Des Cultures Wind Farm welcomed by Kahnawake as model for future projects

·3 min read

The Des Cultures Wind Farm is being hailed not only as a boon to the environment and Kahnawake’s bottom line, but also as a model for collaboration that could be multiplied in the future.

The six-turbine wind farm, a joint venture between Kruger Energy and Kahnawake Sustainable Energies (KSE), straddles St. Remi and St. Michel, about 25 minutes from Kahnawake.

“The opportunities are endless. I don’t think we’re constrained to our borders,” said Bud Morris, president of KSE, which was founded in 2010 as a subsidiary of the Kahnawake Economic Development Commission (KEDC).

While the wind farm has been generating electricity since February, it was inaugurated at a ceremony on June 27 that was attended by representatives from Kahnawake, Kruger, Quebec, and other stakeholders.

“This will be the basis of reconciliation, that there’s a more equitable distribution of our natural resources and that the rightful owners can now really share in those resources,” said Morris.

Kahnawake’s stake in the $70-million project is 30 percent, although its total investment is said to be less than $2 million. The community is expected to earn about $1 million per year, an amount that could later be adjusted based on revenue fluctuations over the project’s 20-year lifespan.

According to Mohawk Council of Kahnawake (MCK) chief Mike Delisle, who leads the economic development portfolio, the idea has been worked on for the better part of two decades.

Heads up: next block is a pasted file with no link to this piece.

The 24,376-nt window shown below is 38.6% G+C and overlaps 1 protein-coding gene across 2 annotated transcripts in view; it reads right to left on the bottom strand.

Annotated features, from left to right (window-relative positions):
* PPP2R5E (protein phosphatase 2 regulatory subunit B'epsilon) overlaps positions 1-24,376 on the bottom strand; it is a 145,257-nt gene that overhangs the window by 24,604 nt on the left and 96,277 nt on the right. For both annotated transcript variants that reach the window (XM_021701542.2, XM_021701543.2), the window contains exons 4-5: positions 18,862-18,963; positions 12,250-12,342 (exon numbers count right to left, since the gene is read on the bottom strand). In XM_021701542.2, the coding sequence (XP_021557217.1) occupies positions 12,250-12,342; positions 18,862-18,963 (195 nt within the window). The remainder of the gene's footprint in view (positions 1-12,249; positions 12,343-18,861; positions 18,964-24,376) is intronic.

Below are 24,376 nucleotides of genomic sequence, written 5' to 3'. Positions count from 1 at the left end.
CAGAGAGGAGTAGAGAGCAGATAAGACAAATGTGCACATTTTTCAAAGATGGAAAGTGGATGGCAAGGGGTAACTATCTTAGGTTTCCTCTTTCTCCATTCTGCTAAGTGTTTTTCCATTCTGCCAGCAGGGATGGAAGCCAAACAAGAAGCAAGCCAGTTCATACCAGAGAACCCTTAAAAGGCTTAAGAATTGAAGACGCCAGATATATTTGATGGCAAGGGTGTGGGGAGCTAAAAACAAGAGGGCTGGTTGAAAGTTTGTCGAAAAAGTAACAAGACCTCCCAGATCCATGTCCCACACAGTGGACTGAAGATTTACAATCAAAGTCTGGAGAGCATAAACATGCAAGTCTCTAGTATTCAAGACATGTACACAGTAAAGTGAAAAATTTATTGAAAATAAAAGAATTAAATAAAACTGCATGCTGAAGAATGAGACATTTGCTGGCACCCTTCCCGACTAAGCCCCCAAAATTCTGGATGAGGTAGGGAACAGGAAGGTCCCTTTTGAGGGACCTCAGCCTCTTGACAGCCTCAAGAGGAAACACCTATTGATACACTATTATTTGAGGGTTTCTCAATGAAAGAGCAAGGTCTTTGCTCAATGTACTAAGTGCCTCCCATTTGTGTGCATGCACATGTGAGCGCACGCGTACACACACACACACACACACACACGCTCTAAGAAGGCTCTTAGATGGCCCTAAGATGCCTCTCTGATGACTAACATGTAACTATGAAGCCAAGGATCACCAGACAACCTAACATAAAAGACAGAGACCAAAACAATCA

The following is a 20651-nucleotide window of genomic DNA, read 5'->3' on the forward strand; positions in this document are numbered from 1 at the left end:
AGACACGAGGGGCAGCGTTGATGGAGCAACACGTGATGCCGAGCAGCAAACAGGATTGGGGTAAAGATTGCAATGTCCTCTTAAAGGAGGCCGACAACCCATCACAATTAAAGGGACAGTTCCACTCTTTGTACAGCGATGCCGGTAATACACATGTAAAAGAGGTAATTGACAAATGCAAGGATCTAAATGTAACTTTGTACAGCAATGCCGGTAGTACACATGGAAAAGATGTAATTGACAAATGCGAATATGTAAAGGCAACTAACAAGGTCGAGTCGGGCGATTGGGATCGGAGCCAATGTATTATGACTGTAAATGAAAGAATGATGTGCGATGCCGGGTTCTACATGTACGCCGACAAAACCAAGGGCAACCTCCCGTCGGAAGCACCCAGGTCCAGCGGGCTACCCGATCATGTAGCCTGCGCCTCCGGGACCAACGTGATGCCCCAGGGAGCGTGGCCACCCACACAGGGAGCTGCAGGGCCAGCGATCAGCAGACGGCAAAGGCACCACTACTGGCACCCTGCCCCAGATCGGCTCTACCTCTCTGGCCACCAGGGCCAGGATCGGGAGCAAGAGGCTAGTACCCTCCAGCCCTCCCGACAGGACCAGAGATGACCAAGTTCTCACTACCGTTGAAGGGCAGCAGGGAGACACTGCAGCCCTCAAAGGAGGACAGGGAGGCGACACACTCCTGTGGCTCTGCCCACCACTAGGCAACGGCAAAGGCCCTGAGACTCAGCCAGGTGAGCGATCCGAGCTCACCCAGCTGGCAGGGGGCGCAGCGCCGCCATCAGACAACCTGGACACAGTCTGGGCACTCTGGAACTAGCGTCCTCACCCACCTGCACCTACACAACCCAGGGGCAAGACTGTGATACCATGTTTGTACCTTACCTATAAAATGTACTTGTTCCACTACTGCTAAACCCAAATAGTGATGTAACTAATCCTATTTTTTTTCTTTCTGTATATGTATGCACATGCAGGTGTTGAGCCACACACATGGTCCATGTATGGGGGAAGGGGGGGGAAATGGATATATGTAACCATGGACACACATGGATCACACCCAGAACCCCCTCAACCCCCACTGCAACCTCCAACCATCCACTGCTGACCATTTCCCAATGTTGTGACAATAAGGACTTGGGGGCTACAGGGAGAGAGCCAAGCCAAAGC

While he had at times been a self-admitted naysayer on the project, he is proud to see it operational. “It went through a lot of trials and tribulations, but to see it here today, finally and formally, is a great day for Kahnawake and Quebec and the two communities that it sits in.”

The project echoes the Hertel-New York transmission line, a collaboration between the MCK and Hydro Quebec to deliver hydroelectric power to the United States.

“I believe the only force yet to be harnessed by Kahnawake in these partnerships is the sun, so maybe solar is next,” said Delisle. “We have wind, we have water. We’ll continue to strive for sustainable energy development.”

The wind farm was made possible by a relationship that began 14 years ago when Kruger consulted the MCK on another energy project, which saw wind turbines built in the Seigneury of Sault St. Louis.

When KSE encountered issues trying to pursue the energy project that would become the Des Cultures Wind Farm, it approached Kruger with the proposal.

“They had issues on their project, and they came to us and said, ‘Would you guys be able to work with us, could we do that together?’” said Jean Roy, Kruger’s chief operating officer. “I was so proud to do it and so happy to do it, to help them bring it to fruition.”

According to Assembly of First Nations Quebec-Labrador (AFNQL) regional chief Ghislain Picard, projects like this one can be emulated to create prosperity in a sustainable way.

“It speaks a lot about the capacity for Kahnawake and the capacity for non-Indigenous communities to come together and find common ground,” he said.

Marcus Bankuti, Local Journalism Initiative Reporter, The Eastern Door

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